January Class 8 Truck Orders Start 2024 Strong

ACT Preliminary Data Shows Orders Increased 46.7% to 27,000 Units
Mack plant
A Mack truck is assembled at the company's manufacturing plant in Macungie, Pa. January showed the first year-over-year gain since a short-lived rebound in November. (Mack Trucks)

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North American Class 8 truck orders started off the year strong with January figures increasing from the year-ago period, according to ACT Research.

ACT preliminary data showed orders increased 46.7% to 27,000 units from 18,400 during the same time in 2023, and went up 2.3% from the 26,400 units reported the previous month. This was the first year-over-year gain since a short-lived rebound in November.

“Weak freight and carrier profitability fundamentals, and large carriers guiding to lower [capital expenditures] in 2024, would imply some pressure in the NA Class 8 market’s largest segment, U.S. tractor,” said Kenny Vieth, president and senior analyst at ACT. “While we do not yet have the underlying detail for January orders, Class 8 demand continuing at high levels at the start of 2024 suggests that over-the-road U.S. truckers are still buying.”

ACT also noted in the report that January has the third largest seasonal factor of the year. This seasonal adjustment pushed the total Class 8 intake to 24,300 units. It also found that the medium-duty classes experienced a year-over-year increase of 16%.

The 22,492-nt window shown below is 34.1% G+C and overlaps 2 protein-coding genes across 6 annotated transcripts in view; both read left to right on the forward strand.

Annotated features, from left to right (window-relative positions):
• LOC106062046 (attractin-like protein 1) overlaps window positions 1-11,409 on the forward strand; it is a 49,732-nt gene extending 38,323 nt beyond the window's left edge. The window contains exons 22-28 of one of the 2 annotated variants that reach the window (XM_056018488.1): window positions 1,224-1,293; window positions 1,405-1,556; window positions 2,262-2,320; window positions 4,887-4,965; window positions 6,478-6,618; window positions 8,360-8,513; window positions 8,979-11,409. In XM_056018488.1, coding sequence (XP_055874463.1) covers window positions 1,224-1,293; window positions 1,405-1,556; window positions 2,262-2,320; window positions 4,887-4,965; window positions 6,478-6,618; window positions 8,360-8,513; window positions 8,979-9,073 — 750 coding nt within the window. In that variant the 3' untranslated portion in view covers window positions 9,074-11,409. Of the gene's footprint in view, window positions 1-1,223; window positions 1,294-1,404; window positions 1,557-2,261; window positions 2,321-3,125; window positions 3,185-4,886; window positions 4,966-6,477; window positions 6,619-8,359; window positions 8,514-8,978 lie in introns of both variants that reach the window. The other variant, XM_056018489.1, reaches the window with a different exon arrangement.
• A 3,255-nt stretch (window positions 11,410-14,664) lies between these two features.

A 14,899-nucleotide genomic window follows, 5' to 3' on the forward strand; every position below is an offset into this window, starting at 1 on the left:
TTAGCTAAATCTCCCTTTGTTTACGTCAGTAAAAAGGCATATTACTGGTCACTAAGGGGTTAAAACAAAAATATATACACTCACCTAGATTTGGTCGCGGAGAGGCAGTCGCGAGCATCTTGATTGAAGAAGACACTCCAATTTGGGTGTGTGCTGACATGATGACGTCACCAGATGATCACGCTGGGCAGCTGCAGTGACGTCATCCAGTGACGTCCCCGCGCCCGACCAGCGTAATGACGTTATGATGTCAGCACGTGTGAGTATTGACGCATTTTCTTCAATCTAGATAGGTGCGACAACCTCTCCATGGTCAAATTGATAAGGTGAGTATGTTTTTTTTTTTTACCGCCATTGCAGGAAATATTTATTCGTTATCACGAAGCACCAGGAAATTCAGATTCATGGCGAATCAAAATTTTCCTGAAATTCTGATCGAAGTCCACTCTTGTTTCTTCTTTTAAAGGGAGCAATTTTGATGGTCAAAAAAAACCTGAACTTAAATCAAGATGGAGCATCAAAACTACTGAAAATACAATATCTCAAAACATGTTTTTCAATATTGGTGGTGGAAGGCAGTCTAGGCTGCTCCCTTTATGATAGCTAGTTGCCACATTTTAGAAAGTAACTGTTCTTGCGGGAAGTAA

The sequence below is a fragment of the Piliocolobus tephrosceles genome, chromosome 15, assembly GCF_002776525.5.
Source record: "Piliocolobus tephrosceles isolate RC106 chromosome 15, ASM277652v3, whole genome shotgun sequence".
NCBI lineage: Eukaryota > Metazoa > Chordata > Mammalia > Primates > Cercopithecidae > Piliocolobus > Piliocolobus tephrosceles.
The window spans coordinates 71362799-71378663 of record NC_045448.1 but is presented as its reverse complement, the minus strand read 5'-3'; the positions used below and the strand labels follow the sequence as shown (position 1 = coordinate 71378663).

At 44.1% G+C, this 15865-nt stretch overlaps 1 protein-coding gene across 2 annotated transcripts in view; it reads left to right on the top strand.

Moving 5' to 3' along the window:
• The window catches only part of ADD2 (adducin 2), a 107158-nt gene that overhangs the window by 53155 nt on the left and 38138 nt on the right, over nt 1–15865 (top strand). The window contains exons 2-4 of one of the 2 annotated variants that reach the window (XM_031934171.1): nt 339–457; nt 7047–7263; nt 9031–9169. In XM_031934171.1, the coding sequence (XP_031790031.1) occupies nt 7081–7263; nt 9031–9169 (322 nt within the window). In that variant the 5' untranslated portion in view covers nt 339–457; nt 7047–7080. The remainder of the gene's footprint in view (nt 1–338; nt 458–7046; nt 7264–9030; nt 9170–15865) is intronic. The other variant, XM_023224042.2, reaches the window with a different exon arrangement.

“Unlike Class 8, MD seasonality is modestly positive in January, boosting the seasonally adjusted order tally to 20,800 units,” Vieth said. “Down 21% [month-to-month] from a tough best-month-of-2023 December comp.”

FTR, an economic and freight forecasting firm, also found in its preliminary data that truck orders increased 35% year-over-year to 26,400. The report noted that orders increased 2% sequentially. It also noted that total Class 8 orders over the past three months have been running at an annualized rate of 354,000 units.

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“With January orders coming in at a rate that was comparable to the previous month, the market is still performing at a high level historically,” Eric Starks, board chairman at FTR, said. “It was a mixed market for OEMs this month with some seeing increases and others seeing decreases in orders. Fleets continue to be willing to order new equipment despite uncertainty in the freight market.”

Starks believes build slots continue to be filled at a healthy rate. He noted order levels were above the historical average and above seasonal trends. But he still expects activity this year to reflect replacement demand. FTR also noted in its report that the annualized rate over the past six months has been 327,000 units. Orders for the previous 12 months equaled 259,000 units.

“Operating cost pressures and a downturn in freight demand continue to influence the heavy-duty tractor market,” said Jonathan Randall, president of Mack Trucks North America. “In January, volumes were more balanced due to pent-up demand spilling into 2024, as well as a robust vocational market, which is one of Mack’s core markets.”